"Parents' Worst Common Core Fears Materialize" - Sunshine State News Interviews Dr. Effrem

November, 2013

The real facts about Common Core associated data privacy problems completely void Politifact's bogus attacks on Dr. Effrem and FSCCC.  Nancy Smith, executive editor of Sunshine State News, did an important story on the recent breach of private student data from the inBloom database in Sachem, NY that allowed a hacker to "access records in the Sachem School District and leak personal student data to a web forum. The records included medical and disciplinary reports." (Emphasis added.) Medical records may also include psychological records.

Smith rightly points out the origin of these alarming data privacy problems:

Problem is, the student database is linked both to Common Core and to President Obama's Race to the Top initiative. Those programs together offered school districts $4 billion in grants if they chose to participate. (Emphasis added).

Smith interviewed Dr. Effrem to both gain a Florida perspective on how this data breach is not surprising given Common Core and Race to the Top and how government is gathering this data:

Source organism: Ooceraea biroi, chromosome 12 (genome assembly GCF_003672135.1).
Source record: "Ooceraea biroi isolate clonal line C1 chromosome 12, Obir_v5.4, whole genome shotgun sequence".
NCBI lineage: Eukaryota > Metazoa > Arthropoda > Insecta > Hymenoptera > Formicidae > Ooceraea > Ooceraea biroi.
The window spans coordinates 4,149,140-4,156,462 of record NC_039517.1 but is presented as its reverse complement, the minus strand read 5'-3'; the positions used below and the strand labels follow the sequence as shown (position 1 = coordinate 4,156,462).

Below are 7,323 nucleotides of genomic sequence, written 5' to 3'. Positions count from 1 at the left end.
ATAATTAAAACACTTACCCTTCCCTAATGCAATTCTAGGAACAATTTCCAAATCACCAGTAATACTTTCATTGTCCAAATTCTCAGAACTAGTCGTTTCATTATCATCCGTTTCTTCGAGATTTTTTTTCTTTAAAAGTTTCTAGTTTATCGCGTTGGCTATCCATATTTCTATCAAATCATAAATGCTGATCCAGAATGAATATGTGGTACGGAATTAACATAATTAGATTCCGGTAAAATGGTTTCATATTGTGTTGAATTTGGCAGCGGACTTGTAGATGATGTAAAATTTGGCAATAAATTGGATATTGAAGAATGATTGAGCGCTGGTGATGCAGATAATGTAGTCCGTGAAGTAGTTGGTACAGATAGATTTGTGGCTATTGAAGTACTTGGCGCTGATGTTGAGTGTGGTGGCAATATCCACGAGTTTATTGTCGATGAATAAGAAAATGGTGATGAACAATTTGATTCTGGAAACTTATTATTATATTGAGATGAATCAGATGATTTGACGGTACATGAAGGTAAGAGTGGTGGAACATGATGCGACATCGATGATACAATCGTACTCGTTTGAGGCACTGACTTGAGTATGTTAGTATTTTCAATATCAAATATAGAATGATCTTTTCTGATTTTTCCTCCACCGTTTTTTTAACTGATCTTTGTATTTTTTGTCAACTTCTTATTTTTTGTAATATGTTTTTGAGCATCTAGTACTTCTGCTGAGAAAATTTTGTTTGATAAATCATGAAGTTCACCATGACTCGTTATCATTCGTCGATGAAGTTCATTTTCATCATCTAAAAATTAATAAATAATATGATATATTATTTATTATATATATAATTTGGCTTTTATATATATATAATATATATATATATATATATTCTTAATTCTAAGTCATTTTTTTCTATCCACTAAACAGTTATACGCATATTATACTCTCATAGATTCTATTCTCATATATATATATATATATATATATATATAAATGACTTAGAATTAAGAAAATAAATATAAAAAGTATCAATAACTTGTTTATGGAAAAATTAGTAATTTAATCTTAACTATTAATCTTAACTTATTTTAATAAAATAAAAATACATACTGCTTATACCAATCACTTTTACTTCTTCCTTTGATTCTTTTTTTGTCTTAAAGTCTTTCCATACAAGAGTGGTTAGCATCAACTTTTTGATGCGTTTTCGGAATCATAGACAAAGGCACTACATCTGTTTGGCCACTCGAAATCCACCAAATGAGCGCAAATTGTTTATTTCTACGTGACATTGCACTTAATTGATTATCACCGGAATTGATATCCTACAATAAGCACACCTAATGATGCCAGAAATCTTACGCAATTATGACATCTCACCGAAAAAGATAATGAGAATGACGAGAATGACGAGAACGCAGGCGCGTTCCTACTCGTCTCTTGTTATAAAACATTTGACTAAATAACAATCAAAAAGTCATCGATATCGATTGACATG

Karen Effrem, M.D., president of Education Liberty Watch and co-founder of Florida Stop Common Core Coalition, called the Long Island incident "more evidence that the student database is not secure."

What's more, these concerns aren't limited to school districts in New York. According to The New American, schools in Delaware, Colorado, Massachusetts, Kentucky, Illinois, Louisiana, Georgia and North Carolina have committed to "pilot testing" and information dissemination by sending students' personal information to the inBloom database.

Effrem told Sunshine State News, "A number of standards will be used for the psychological training of children starting at a young age ... One of the main goals for uniform national assessments is for the federal government to have access to highly personal individual student data.

"It isn't just teachers and school officials who can request and get students' records," Effrem said. "It's also 'a contractor, consultant, volunteer, or other party to whom an agency or institution has outsourced institutional services or functions ...'

"Common Core completely strips the child of privacy," she said.

Effrem has outlined the Common Core process of data collection on the Stop Common Core Coalition website.
Many New York districts are fighting to get out of the inBloom database, but are being held in against their will by the state.  These problems will only worsen as the federally funded, federally supervised national tests aligned to the psychosocially based Common Core standards come on line.  Both national testing consortia, PARCC and SBAC, have signed agreements to give individual student test data to the federal government that will contain responses to psychological and attitudinal questions.

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